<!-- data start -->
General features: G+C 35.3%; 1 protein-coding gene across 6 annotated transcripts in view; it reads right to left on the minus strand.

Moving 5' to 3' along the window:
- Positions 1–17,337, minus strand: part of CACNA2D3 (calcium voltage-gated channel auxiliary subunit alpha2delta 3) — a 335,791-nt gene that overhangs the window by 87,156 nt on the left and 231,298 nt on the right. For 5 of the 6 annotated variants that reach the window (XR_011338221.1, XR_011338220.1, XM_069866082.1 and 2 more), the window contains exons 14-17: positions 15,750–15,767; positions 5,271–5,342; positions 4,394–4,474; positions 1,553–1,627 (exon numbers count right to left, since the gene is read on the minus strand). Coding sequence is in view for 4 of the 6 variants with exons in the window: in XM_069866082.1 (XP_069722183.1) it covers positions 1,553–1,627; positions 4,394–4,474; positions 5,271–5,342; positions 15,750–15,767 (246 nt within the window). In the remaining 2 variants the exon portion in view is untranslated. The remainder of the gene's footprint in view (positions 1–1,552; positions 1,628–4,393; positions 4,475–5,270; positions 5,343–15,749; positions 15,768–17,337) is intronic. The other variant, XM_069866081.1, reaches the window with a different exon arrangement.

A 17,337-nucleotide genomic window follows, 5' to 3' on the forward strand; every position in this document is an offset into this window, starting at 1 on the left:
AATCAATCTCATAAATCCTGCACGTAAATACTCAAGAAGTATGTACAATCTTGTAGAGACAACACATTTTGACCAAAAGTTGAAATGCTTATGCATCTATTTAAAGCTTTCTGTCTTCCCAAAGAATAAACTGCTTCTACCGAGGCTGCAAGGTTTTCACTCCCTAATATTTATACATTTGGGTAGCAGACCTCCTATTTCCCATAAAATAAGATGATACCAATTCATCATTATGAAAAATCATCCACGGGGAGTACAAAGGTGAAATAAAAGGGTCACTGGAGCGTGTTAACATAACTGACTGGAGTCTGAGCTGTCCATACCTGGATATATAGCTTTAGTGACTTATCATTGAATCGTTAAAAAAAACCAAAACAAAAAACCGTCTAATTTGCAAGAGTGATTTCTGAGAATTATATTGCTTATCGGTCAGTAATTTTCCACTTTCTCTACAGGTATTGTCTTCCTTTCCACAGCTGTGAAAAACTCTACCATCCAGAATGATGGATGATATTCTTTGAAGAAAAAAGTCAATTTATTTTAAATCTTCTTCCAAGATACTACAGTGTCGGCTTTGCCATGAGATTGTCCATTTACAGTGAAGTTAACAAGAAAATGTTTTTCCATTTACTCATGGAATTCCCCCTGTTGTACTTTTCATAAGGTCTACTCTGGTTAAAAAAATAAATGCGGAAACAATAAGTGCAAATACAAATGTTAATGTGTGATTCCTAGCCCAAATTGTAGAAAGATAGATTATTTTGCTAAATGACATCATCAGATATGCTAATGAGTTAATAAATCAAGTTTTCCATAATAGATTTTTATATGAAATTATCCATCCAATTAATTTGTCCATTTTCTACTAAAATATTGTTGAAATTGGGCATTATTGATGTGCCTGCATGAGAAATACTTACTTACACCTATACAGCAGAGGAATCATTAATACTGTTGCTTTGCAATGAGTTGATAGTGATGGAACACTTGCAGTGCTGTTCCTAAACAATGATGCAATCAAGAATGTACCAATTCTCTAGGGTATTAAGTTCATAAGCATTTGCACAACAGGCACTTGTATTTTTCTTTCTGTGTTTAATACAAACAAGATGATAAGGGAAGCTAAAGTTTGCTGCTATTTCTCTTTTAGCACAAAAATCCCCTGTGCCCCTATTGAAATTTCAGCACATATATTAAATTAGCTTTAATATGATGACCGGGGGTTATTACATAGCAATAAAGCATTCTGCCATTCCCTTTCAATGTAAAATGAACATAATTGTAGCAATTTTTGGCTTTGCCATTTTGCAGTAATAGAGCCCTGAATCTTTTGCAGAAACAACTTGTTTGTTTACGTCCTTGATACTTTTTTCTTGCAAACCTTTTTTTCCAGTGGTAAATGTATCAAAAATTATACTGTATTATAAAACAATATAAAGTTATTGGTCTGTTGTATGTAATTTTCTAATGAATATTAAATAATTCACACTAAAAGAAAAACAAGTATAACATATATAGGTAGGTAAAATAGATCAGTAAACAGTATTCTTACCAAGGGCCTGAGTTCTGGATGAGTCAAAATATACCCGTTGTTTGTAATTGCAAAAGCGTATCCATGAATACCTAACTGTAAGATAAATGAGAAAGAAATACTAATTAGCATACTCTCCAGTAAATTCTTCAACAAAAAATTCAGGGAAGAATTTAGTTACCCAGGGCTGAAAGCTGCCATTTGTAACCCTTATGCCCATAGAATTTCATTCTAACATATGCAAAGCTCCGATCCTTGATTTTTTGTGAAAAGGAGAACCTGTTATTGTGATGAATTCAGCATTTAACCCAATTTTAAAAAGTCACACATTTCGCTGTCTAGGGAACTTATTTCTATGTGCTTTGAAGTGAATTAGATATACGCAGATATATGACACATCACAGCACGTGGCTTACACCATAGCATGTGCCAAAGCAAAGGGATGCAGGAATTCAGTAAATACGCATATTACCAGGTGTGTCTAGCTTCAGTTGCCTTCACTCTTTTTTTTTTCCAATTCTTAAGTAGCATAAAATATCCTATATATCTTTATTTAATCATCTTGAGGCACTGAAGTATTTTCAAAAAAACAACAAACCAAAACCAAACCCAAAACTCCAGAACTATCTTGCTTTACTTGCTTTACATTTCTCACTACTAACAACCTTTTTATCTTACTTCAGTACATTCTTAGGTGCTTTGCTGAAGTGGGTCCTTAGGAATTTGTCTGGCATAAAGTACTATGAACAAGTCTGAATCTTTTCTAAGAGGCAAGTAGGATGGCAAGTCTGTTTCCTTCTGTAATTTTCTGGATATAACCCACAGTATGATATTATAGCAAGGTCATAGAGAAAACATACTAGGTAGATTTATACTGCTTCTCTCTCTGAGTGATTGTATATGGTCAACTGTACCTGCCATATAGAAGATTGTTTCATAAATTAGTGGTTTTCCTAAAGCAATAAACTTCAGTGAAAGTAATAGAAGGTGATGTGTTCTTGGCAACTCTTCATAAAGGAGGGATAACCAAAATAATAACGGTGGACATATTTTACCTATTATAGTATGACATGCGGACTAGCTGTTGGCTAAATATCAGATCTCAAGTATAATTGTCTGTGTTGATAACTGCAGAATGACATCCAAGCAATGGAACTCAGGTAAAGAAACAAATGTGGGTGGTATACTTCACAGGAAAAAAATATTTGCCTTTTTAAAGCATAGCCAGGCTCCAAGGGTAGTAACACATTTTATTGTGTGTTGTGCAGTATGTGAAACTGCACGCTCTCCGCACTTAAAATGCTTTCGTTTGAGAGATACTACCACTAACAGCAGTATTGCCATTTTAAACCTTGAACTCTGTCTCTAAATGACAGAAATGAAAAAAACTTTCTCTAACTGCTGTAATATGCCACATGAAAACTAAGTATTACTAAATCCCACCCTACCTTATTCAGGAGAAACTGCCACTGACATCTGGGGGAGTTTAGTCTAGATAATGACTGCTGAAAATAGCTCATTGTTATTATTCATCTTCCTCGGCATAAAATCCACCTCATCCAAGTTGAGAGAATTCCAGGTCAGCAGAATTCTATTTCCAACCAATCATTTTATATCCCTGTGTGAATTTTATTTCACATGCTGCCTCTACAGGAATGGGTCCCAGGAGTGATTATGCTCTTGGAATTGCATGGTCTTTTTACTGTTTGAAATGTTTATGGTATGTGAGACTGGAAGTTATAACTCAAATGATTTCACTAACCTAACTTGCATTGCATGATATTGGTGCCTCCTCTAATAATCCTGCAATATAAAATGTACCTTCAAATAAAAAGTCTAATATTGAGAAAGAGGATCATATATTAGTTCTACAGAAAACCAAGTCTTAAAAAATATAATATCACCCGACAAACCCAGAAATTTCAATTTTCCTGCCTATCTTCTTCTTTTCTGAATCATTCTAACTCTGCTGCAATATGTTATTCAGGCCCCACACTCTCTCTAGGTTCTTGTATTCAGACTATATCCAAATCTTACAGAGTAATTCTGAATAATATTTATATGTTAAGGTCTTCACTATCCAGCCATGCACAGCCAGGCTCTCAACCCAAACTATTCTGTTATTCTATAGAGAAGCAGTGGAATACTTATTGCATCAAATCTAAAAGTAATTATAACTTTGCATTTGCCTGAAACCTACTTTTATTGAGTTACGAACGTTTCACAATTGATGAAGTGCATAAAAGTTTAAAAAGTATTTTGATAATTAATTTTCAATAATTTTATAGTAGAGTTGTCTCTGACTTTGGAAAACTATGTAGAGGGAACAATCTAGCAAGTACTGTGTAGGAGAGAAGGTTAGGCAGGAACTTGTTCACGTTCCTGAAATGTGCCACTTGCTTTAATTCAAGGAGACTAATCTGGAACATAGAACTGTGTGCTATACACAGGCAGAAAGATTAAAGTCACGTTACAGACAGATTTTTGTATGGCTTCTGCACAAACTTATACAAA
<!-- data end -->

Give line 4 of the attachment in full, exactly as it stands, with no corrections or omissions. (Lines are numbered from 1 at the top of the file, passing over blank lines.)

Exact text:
A 17,337-nucleotide genomic window follows, 5' to 3' on the forward strand; every position in this document is an offset into this window, starting at 1 on the left: